Giada is a small Chinese company with a presence in the US, Hong Kong, Taiwan, and China. Here at CES, they brought a bevy of exciting new desktops (no, seriously) to show off, including a surprise $100 PC running an AllWinner A10 ARM-based CPU.
We managed to get a little hands on time with the new Giada desktops, and walked away mildly impressed; considering the pricing involved, the PCs offered a solid build quality, as well as a reasonably robust featureset. The company’s i35g model can be compared to basically any Atom-powered desktop on the market, offering all the basics – dual-core CPU, RAM, hard drive, etc. It comes in at just $300 with Windows 8 pre-installed.
Giada took the slim case of the i35g and ripped out the Atom CPU, putting Intel’s Core i3 and Core i5 CPUs in its place. Replete with the reasonably good Intel HD 4000 integrated graphics and an Ivy Bridge CPU, the Giada i53 is actually a full-blown desktop; it’s just packed into a nettop box. It’s perfect for users who need a fair amount of processing power, but just don’t have the space. It could fit behind your monitor, in a desk drawer, etc. The i53 has a targeted retail price of around $500.
Sitting on a shelf below those two was a more powerful box. The Giada D2305 looks a lot like the now-discontinued Dell Studio Hybrid – a small, rounded desktop designed for media consumption. The D2305 is a lot more powerful, however, as it packs in a powerful quad-core Core i5 CPU, and NVIDIA’s GeForce GT640 graphics. Furthering its use as an HTPC, Giada also put in a slot-loading Blu-ray disc drive. The D2305 is expected to cost $750 when it goes on sale later this year.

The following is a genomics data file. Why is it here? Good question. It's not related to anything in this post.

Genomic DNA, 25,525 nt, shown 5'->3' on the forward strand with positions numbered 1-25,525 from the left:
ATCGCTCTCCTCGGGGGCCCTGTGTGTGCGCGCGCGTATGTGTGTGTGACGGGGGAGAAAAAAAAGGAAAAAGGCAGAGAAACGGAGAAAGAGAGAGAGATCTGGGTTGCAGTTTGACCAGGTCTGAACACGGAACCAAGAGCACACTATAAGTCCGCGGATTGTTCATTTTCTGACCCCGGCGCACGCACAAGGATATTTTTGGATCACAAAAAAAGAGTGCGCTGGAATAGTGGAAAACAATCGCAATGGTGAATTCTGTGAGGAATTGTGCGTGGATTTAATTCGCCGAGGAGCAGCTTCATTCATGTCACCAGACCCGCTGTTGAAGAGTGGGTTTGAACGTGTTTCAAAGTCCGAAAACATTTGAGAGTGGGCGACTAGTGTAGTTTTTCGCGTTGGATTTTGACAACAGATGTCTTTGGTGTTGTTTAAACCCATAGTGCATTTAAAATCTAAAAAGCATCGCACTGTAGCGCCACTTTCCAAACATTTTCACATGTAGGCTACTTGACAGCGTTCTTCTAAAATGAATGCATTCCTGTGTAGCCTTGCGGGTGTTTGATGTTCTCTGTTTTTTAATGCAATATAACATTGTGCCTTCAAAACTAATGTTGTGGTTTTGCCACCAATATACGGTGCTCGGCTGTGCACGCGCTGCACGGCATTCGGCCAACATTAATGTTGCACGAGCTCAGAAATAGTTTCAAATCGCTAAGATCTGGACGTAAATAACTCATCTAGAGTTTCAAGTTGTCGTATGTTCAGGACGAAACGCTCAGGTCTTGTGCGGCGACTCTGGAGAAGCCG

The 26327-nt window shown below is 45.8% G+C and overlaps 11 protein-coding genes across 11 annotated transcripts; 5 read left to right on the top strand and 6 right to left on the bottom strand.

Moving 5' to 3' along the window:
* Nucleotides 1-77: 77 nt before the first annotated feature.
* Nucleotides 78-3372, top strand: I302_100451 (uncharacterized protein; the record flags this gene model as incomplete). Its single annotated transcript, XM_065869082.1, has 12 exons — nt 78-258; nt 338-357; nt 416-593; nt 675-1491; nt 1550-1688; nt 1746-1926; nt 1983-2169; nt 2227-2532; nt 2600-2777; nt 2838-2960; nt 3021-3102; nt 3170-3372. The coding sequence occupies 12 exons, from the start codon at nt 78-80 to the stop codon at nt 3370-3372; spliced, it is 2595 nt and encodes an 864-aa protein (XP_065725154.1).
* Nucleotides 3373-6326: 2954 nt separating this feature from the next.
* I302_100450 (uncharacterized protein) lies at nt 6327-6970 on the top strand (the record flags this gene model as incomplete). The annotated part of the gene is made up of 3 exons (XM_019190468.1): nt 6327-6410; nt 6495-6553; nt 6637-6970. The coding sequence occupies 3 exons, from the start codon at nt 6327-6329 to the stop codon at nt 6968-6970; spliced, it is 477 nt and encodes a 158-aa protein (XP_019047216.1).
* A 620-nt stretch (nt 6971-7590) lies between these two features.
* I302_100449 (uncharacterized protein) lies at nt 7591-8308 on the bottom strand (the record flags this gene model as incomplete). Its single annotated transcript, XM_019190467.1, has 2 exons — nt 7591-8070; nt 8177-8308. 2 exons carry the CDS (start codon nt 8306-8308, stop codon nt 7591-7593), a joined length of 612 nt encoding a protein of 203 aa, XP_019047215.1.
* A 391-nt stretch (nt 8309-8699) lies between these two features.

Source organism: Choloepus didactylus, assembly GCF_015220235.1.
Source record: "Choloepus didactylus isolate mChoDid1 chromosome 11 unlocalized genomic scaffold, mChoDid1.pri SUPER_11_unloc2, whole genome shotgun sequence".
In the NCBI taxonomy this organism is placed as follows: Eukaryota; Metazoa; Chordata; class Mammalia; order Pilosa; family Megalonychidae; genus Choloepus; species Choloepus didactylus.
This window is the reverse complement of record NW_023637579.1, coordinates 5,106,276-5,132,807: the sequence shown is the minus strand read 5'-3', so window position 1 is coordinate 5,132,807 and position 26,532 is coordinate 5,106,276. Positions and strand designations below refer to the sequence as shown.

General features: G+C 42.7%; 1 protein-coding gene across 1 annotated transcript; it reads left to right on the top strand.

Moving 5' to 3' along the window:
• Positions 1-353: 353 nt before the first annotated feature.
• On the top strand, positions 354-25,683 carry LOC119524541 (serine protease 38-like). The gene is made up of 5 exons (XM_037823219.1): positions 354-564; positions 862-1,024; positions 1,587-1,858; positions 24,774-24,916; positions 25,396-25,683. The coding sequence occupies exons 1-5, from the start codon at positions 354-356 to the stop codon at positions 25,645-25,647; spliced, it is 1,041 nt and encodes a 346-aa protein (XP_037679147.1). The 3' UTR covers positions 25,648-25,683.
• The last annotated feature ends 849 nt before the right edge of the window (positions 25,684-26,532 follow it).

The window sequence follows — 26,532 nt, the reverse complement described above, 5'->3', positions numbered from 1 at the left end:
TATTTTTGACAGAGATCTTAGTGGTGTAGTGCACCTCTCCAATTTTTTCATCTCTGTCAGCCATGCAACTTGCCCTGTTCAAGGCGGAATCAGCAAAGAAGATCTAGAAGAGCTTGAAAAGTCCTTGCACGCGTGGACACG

Finally, the one PC that surprised us most isn’t running Windows at all – it’s running Android 4.1 Jelly bean.
The Giada Q11 sits less than an inch thick; this slim metal box won’t have trouble fitting in pretty much anywhere. Inside, the Q11 is powered by an ARM A8-based AllWinner A10 CPU. This dual-core box has roughly the same power as the older Samsung Galaxy SII smartphone. Now, it’s true that compared to some of the other machines we’ve seen at CES, an older ARM chip doesn’t seem too capable. When you consider the pricing and intended usage, however, this dual-core machine doesn’t seem so bad.
Giada intends to target the Q11 at enterprise and digital signage installations (though they’ll certainly sell them to consumers, too, if asked). In such a situation, space is often at a premium, and the Android OS gives the machine substantially greater versatility than many digital signage or video wall solutions. In one hilarious demo, the Giada staff started flipping the box over and over, showing off the built-in accelerometer – just like your smartphone, the Q11 will rotate the display to align with the orientation of the box. It seems pointless in a desktop PC, but for uses where a screen may be fixed vertically, the easy alignment change makes lives easier.
Giada expects the Q11 to retail for “around $100” when it goes on sale later this year.